Sunday, September 13, 2020

Kalamkari textile workshop with Kirit Chitara at the Selvedge World Fair

The world gets smaller every day! This is especially true now, with the aid of technology. 

Through the dedication, hard work and forethought of Polly Leonard and the team at Selvedge Magazine, paired with Zoom technology, I was able to attend the Selvedge World Fair 2020A Celebration of Cloth, Culture and Creativity—to take a virtual workshop with Kirit Chitara on kalamkari painting. It was amazing and eye-opening, to say the least.

Issue 93 of Selvedge magazine and page spread featuring kalamkari textiles.

Kalamkari textiles
I was introduced to kalamkari textiles by Rohni Sandhu, the owner of Diamond Textiles. Diamond Textiles is a fabric company that specializes in authentic world textiles... not reproductions that are printed on a base fabric to "look like" various woven, dyed or printed techniques like ikat, serape and kalamkari

One of my Make Nine 2020 projects is to make something with yardage I have of this beautiful textile. The kalamkari prints [from Diamond Textiles] that I have (shown below) are block printed by hand with natural dyes. 

Hand block printed kalamkari cotton fabrics from Diamond Textiles.
Natural dyes: madder and indigo.

The virtual kalamkari workshop with Kirit Chitara—an artisan from India whose family has carried on this tradition for eight generations—focused on the Mata-ni-Pachedi hand painting kalamkari process. With the assistance of an interpreter, Kirit explained the history of this 800 year-old art and the meaning behind the images of the mother goddess, animals and flora depicted in the scenes. 

Kirit paints the colors by hand using a sharpened bamboo stick.

Generations of kalamkari artisans
Starting when he was a young boy of 5, Kirit learned how to draw the images by watching his grandfather and father. The workshop participants watched Kirit create an entire scene (with pen and paper, for ease in capturing on video) before our eyes. There was no sketch, tracing or pencil guidelines that he followed. Starting with the mother goddess, then adding mountains, water, sea creatures, animals and other figures... the drawing was a total stream-of-consciousness from the story in his mind through his hands to the ink on paper.

The start of the drawing.

Progress on drawing the goddess.

Natural dyes
The colors in the images and the background of these textiles are created with natural dyes—madder, indigo, turmeric, iron, pomegranate, etc. The drawing, painting, mordenting, dyeing and washing processes are extensive. Depending on size, a piece can take anywhere from 1-1/2 to 8 months to complete. 

Various seeds, roots and minerals used for natural dyes.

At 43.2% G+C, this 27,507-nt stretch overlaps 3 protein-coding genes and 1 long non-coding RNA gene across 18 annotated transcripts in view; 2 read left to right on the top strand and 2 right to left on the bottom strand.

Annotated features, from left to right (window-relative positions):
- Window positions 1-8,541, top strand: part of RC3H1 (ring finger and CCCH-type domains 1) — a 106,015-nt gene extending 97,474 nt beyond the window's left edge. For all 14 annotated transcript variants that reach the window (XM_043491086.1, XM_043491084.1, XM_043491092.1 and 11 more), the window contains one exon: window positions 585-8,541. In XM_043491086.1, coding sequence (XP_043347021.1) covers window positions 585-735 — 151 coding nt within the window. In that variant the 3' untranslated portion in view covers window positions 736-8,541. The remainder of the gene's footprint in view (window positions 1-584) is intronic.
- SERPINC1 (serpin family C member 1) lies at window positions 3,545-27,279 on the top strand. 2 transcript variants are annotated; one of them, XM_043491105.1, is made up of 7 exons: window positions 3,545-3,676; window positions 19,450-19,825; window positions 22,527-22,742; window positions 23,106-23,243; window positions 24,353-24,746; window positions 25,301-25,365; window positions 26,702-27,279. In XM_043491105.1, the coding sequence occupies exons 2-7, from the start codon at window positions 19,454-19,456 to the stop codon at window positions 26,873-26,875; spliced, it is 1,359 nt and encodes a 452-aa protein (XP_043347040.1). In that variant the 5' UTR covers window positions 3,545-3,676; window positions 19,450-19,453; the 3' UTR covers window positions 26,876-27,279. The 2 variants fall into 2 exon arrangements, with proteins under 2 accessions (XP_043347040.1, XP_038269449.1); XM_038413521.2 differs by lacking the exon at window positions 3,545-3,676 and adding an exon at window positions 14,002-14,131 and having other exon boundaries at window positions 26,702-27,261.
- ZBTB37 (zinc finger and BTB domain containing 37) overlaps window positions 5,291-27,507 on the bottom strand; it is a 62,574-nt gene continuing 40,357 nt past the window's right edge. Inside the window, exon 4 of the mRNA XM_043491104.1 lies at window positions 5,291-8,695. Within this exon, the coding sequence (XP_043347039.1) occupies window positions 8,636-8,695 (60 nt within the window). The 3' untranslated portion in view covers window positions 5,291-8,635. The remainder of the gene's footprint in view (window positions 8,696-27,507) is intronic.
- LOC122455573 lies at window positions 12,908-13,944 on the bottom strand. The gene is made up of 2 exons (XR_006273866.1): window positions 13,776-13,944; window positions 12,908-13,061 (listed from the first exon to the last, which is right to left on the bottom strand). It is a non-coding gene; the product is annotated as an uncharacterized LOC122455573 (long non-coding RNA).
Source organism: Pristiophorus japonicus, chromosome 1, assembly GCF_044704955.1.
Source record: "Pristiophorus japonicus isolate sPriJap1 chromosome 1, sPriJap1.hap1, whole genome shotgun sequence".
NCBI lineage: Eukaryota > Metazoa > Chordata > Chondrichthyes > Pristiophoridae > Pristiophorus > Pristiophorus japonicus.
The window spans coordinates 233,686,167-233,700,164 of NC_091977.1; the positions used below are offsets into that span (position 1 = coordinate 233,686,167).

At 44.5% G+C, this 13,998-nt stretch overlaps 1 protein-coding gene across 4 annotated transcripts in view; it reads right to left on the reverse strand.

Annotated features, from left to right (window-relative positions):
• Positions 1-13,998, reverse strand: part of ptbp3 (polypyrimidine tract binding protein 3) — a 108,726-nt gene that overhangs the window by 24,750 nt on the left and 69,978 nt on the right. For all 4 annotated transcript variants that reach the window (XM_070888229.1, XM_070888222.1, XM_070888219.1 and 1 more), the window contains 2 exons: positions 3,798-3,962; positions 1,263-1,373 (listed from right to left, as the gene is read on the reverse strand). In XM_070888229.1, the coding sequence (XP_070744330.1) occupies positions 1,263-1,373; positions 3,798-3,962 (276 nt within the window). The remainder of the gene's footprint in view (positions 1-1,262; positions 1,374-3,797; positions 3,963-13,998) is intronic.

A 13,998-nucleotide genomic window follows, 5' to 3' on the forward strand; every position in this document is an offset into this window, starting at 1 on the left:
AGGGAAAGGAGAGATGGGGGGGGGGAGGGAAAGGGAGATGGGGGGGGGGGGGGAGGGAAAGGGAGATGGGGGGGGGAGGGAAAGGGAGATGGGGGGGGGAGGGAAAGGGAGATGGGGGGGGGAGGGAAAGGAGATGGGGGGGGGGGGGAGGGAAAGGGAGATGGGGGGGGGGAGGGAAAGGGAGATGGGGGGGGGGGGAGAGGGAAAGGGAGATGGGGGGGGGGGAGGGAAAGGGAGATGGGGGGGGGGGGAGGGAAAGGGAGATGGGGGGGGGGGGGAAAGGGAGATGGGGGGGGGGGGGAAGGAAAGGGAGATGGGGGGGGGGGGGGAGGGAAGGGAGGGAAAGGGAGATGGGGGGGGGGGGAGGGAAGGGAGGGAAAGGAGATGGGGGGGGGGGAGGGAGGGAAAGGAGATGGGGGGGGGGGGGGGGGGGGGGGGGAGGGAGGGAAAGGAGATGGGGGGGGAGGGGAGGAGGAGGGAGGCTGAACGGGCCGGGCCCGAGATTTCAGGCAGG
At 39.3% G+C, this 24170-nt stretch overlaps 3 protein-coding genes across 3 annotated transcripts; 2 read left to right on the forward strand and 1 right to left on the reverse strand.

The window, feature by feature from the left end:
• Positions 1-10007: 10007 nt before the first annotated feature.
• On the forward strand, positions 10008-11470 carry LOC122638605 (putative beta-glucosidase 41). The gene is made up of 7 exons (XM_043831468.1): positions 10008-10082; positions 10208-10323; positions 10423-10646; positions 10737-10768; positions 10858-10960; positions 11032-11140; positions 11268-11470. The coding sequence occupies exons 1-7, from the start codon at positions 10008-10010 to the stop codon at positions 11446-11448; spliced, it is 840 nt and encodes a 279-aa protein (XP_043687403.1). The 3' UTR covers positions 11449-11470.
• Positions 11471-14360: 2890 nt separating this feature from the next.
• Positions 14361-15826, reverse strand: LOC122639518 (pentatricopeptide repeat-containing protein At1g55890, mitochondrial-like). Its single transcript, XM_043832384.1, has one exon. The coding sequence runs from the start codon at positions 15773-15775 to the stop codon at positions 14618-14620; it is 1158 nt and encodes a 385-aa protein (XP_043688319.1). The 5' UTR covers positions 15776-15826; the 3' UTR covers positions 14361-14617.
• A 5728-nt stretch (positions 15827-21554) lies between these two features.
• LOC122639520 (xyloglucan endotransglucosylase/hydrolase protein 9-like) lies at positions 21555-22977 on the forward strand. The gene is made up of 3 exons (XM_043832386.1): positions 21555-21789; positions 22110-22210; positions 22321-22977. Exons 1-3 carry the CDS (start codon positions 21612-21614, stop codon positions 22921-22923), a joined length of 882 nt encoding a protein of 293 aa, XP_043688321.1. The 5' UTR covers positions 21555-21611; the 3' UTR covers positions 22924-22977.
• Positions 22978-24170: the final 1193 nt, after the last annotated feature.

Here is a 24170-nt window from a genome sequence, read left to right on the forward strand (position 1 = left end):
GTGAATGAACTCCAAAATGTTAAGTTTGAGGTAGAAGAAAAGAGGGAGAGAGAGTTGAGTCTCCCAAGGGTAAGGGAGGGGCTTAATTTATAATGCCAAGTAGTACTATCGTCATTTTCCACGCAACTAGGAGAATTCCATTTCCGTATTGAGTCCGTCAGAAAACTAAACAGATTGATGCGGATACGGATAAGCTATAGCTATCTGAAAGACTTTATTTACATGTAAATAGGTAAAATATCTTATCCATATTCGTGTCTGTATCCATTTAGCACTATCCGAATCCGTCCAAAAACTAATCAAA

Questions from worldwide participants
People from all over the world attended this workshop. Selvedge, the host of the event, is based in London, England. Judging from the various accents of the attendees, people from several countries and continents were able to attend virtually. 

When asked, Kirit replied that his favorite parts of the process was coming up with the narrative and doing the drawings. He also enjoys adding the details to the images. He said, "the filling-in process is tedious," at which we all chuckled. When asked if women did any of the painting or drawing of the kalamkari, he responded that the women do the more tedious parts—like the filling-in of outlined areas and backgrounds.

Kirit Chitara, kalamkari artisan from Gujarat India,
at the virtual workshop.

Kirit showed several of his kalamkari textiles (like the one below) during the workshop. Pieces made by Kirit and other textile artisans participating in the Selvedge World Fair can be seen and purchased on the Selvedge website. The kalamkari items start on page 12.

Close-up of one of the kalamkari textiles made by Kirit Chitara.

Kudos and thank you to the Selvedge magazine team for coordinating and hosting this virtual event! The lectures, workshops, show-and-tell sessions, and the streaming video at the weaving village were full of information about textiles, culture and the creative artisans and entrepreneurial businesses involved with preserving, sustaining, supporting and sharing these textile traditions.

With a 6:45am login, a freshly brewed cup of coffee in hand, I was able to participate in this amazing, worldwide textile extravaganza in my own home in the US. It doesn't get any better than that!


Monday, August 31, 2020

Stitching Success Tracker indicates a productive August

As the month comes to a close, the August Stitching Success Tracker indicates another full month of stitching... machine piecing for the 100 Days 100 Blocks project, English paper piecing Glorious Hexagons, a Saturday spent free-motion quilting a charity quilt, and a Make Nine finish.

August 2020 Success Tracker

Fourteen EPP hexagons completed
Hand piecing EPP [English paper piecing] blocks has become addictive! I've found this to be an easy project to pick up for small increments of time... to baste fabric bits around a couple of paper templates is satisfying and productive. It's also proof that by spending a few minutes each day, a lot can be accomplished. Fourteen 6" hexagons were completed this month. 

Fourteen EPP hexagons completed in August.

Two recent favorites...

EPP 6" hexagon block with fussy cut bunnies.

EPP 6" hexagon.

And this is a free-motion quilted cuddle quilt to support my guild's community service project.

Free-motion quilted cuddle quilt.

After basting a few paper templates this evening, I will color in the August 31 space on my tracker.


Wednesday, August 26, 2020

Kantha stitched zipper bag, Make Nine finish

Checking this UFO off the list!